Sort of. Charlie (Charles Aznavour) isn’t in the mob as such; he is the pianist in a seedy Paris bar, living in a cramped flat next door with his kid brother Fido (Richard Kanayan) to a prostitute (Michele Mercier) who babysits Fido and occasionally lets Charlie have a freebie if she doesn’t have any other clients. Charlie’s older brothers are connected to the mob, though – or at least, they run afoul of the mob, tricking them out of the proceeds from a bank heist. They’ve slipped off to the family farm out in the country – so the mob comes after Charlie, hoping to capture either him or Fido, holding them hostage in exchange for the money. Charlie does what he can to dodge them and keep Fido safe – but the mobsters surprise him at the bar one afternoon, strong-arming him into their car. They also kidnap Lena (Marie Dubois), the pretty waitress on whom Charlie has a secret crush. Fortunately Lena is smart as well as pretty, and quickly puts a stop to their plan, dragging Charlie along on her escape. Charlie is further delighted to hear her suggest they should lay low in her own apartment – but then delight turns to shock when they get there, and Charlie sees Lena has a poster with his face on it.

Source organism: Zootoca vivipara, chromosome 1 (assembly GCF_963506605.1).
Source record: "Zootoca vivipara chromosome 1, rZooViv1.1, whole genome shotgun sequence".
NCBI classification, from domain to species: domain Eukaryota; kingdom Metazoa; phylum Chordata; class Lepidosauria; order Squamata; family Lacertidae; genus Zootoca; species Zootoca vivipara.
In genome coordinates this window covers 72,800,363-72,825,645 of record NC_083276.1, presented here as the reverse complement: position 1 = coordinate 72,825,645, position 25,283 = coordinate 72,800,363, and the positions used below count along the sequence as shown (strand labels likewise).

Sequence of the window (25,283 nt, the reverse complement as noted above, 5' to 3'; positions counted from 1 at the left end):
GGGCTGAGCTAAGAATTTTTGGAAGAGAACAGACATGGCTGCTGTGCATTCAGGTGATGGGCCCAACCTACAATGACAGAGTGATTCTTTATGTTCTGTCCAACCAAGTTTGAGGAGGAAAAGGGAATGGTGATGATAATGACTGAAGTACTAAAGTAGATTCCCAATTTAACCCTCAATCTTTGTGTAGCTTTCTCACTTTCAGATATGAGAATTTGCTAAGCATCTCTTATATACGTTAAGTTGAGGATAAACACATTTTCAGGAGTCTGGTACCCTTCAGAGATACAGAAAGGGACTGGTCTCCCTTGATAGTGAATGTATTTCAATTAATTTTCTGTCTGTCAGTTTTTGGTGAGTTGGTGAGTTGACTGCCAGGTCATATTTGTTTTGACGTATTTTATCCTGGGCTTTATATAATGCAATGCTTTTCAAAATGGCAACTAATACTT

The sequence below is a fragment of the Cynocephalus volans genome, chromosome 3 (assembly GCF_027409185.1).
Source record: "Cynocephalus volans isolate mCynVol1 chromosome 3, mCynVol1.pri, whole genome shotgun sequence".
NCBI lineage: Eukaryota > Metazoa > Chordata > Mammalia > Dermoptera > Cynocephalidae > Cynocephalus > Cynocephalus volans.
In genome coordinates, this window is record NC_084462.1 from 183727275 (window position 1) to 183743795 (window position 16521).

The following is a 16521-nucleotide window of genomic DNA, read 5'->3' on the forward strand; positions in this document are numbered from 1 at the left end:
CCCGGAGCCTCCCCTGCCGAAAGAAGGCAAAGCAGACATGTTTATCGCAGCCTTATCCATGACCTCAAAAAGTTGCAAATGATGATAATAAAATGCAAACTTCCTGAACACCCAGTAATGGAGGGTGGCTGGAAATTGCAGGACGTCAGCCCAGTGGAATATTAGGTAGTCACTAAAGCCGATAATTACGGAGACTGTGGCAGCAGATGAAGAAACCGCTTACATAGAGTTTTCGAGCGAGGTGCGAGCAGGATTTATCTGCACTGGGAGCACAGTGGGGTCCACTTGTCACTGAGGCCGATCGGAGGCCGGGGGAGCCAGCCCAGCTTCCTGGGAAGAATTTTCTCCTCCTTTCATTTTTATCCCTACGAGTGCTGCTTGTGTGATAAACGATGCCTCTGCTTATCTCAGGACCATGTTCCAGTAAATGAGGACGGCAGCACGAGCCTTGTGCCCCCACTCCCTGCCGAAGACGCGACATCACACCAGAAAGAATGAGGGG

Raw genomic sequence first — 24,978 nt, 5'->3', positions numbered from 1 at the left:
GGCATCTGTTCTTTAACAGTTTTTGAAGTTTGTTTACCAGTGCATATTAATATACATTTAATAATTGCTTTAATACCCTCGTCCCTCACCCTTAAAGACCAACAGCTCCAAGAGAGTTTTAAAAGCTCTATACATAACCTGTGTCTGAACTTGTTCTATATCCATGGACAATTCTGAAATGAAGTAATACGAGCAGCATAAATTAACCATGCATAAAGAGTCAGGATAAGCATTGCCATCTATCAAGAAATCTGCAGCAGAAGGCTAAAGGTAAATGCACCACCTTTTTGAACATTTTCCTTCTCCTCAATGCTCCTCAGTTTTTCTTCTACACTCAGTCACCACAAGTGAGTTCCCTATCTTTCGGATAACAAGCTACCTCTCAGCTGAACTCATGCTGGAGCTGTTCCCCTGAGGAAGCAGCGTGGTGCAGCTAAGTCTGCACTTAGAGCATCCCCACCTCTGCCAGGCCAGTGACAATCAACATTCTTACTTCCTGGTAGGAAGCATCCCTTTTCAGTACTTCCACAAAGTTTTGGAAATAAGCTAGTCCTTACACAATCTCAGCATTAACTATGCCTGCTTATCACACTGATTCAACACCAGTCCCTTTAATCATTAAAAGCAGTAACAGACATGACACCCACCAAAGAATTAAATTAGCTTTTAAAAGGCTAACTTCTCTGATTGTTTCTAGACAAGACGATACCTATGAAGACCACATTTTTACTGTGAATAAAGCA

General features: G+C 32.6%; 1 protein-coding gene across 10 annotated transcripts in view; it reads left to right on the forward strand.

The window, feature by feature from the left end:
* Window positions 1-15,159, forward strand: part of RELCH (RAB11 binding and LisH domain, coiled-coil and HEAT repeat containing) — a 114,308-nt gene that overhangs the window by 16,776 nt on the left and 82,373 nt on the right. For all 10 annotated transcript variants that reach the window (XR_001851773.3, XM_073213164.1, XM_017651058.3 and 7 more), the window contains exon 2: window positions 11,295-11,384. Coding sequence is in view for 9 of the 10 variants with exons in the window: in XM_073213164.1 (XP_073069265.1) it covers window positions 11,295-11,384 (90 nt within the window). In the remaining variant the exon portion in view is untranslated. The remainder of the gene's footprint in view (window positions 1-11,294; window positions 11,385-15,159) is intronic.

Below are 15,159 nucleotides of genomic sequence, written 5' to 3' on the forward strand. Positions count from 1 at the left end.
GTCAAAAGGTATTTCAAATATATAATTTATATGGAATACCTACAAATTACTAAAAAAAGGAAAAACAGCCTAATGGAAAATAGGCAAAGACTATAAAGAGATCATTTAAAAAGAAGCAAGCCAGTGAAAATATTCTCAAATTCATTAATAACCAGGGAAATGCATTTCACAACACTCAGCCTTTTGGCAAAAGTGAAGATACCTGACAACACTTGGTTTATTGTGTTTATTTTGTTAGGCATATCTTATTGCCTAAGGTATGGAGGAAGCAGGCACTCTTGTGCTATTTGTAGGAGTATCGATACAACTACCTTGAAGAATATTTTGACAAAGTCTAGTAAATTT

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And featuring his real name. For Lena knows his secret – he is actually Édouard Saroyan, a formerly celebrated concert pianist who suddenly dropped out of the limelight. Lena is also interested in Charlie, but she wants to know the story there first, understandably. Moved by his tale – success drove a wedge between himself and his wife, prompting his wife to suddenly reveal she’d slept with the agent who gave him his big break – Lena kisses Charlie, and the two…er, bond. Later they slip away to Charlie/Édouard’s brother’s hideout to lay low – but the gangsters track them down, forcing the Saroyan brothers into a stakeout to defend their money and Lena.